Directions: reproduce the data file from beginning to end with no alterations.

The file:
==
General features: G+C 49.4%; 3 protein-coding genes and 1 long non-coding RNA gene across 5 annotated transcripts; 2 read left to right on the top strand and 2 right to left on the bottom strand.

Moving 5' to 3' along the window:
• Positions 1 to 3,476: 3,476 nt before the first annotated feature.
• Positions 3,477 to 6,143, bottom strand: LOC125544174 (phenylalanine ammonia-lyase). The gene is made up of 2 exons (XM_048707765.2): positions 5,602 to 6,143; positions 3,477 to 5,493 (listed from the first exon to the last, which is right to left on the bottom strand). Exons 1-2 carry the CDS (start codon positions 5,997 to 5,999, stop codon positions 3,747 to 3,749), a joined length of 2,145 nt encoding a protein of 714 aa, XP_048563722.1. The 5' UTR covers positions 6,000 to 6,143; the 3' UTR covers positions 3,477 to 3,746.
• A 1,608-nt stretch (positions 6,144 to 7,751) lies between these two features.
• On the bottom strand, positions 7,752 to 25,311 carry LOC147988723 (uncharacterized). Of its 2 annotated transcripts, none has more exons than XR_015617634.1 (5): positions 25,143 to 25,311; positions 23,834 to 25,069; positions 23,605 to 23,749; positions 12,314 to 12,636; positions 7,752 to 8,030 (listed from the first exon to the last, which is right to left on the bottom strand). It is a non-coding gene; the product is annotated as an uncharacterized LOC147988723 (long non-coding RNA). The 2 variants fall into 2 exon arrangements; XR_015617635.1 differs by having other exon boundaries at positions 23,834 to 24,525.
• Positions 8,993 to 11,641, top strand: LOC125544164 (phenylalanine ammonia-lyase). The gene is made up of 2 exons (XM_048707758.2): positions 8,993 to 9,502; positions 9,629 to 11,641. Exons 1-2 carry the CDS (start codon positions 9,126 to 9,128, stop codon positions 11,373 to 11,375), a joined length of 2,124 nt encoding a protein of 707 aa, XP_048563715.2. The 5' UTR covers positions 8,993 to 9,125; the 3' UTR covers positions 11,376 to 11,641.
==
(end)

General features: G+C 49.4%; 3 protein-coding genes and 1 long non-coding RNA gene across 5 annotated transcripts; 2 read left to right on the top strand and 2 right to left on the bottom strand.

Moving 5' to 3' along the window:
• Positions 1 to 3,476: 3,476 nt before the first annotated feature.
• Positions 3,477 to 6,143, bottom strand: LOC125544174 (phenylalanine ammonia-lyase). The gene is made up of 2 exons (XM_048707765.2): positions 5,602 to 6,143; positions 3,477 to 5,493 (listed from the first exon to the last, which is right to left on the bottom strand). Exons 1-2 carry the CDS (start codon positions 5,997 to 5,999, stop codon positions 3,747 to 3,749), a joined length of 2,145 nt encoding a protein of 714 aa, XP_048563722.1. The 5' UTR covers positions 6,000 to 6,143; the 3' UTR covers positions 3,477 to 3,746.
• A 1,608-nt stretch (positions 6,144 to 7,751) lies between these two features.
• On the bottom strand, positions 7,752 to 25,311 carry LOC147988723 (uncharacterized). Of its 2 annotated transcripts, none has more exons than XR_015617634.1 (5): positions 25,143 to 25,311; positions 23,834 to 25,069; positions 23,605 to 23,749; positions 12,314 to 12,636; positions 7,752 to 8,030 (listed from the first exon to the last, which is right to left on the bottom strand). It is a non-coding gene; the product is annotated as an uncharacterized LOC147988723 (long non-coding RNA). The 2 variants fall into 2 exon arrangements; XR_015617635.1 differs by having other exon boundaries at positions 23,834 to 24,525.
• Positions 8,993 to 11,641, top strand: LOC125544164 (phenylalanine ammonia-lyase). The gene is made up of 2 exons (XM_048707758.2): positions 8,993 to 9,502; positions 9,629 to 11,641. Exons 1-2 carry the CDS (start codon positions 9,126 to 9,128, stop codon positions 11,373 to 11,375), a joined length of 2,124 nt encoding a protein of 707 aa, XP_048563715.2. The 5' UTR covers positions 8,993 to 9,125; the 3' UTR covers positions 11,376 to 11,641.